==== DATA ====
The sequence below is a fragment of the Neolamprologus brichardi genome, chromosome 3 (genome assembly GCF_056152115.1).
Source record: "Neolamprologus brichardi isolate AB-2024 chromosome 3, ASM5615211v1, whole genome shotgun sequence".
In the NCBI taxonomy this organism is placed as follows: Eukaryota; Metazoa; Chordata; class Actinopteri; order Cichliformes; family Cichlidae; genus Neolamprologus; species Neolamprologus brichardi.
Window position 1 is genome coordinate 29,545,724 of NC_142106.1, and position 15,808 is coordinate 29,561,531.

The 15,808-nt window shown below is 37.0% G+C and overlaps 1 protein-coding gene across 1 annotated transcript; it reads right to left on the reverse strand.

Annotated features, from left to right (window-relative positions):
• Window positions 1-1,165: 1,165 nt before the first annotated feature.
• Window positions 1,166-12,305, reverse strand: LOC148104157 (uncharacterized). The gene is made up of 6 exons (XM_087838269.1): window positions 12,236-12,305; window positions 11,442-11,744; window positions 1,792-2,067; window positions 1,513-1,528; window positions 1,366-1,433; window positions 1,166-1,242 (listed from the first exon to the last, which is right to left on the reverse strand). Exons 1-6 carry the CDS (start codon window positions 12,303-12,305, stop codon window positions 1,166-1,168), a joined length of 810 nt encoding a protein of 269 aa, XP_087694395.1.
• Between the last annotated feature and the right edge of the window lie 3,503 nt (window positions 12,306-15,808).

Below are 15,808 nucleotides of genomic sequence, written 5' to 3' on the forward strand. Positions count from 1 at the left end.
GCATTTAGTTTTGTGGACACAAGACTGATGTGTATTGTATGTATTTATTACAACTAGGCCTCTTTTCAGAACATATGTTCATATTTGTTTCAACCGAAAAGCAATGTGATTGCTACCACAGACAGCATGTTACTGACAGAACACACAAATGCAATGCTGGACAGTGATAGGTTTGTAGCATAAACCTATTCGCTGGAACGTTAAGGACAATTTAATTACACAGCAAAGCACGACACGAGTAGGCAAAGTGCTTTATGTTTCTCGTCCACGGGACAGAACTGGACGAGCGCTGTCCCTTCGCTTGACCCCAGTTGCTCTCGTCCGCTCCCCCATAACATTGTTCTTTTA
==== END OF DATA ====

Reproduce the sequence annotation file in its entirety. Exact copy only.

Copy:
The sequence below is a fragment of the Neolamprologus brichardi genome, chromosome 3 (genome assembly GCF_056152115.1).
Source record: "Neolamprologus brichardi isolate AB-2024 chromosome 3, ASM5615211v1, whole genome shotgun sequence".
In the NCBI taxonomy this organism is placed as follows: Eukaryota; Metazoa; Chordata; class Actinopteri; order Cichliformes; family Cichlidae; genus Neolamprologus; species Neolamprologus brichardi.
Window position 1 is genome coordinate 29,545,724 of NC_142106.1, and position 15,808 is coordinate 29,561,531.

The 15,808-nt window shown below is 37.0% G+C and overlaps 1 protein-coding gene across 1 annotated transcript; it reads right to left on the reverse strand.

Annotated features, from left to right (window-relative positions):
• Window positions 1-1,165: 1,165 nt before the first annotated feature.
• Window positions 1,166-12,305, reverse strand: LOC148104157 (uncharacterized). The gene is made up of 6 exons (XM_087838269.1): window positions 12,236-12,305; window positions 11,442-11,744; window positions 1,792-2,067; window positions 1,513-1,528; window positions 1,366-1,433; window positions 1,166-1,242 (listed from the first exon to the last, which is right to left on the reverse strand). Exons 1-6 carry the CDS (start codon window positions 12,303-12,305, stop codon window positions 1,166-1,168), a joined length of 810 nt encoding a protein of 269 aa, XP_087694395.1.
• Between the last annotated feature and the right edge of the window lie 3,503 nt (window positions 12,306-15,808).

Below are 15,808 nucleotides of genomic sequence, written 5' to 3' on the forward strand. Positions count from 1 at the left end.
GCATTTAGTTTTGTGGACACAAGACTGATGTGTATTGTATGTATTTATTACAACTAGGCCTCTTTTCAGAACATATGTTCATATTTGTTTCAACCGAAAAGCAATGTGATTGCTACCACAGACAGCATGTTACTGACAGAACACACAAATGCAATGCTGGACAGTGATAGGTTTGTAGCATAAACCTATTCGCTGGAACGTTAAGGACAATTTAATTACACAGCAAAGCACGACACGAGTAGGCAAAGTGCTTTATGTTTCTCGTCCACGGGACAGAACTGGACGAGCGCTGTCCCTTCGCTTGACCCCAGTTGCTCTCGTCCGCTCCCCCATAACATTGTTCTTTTA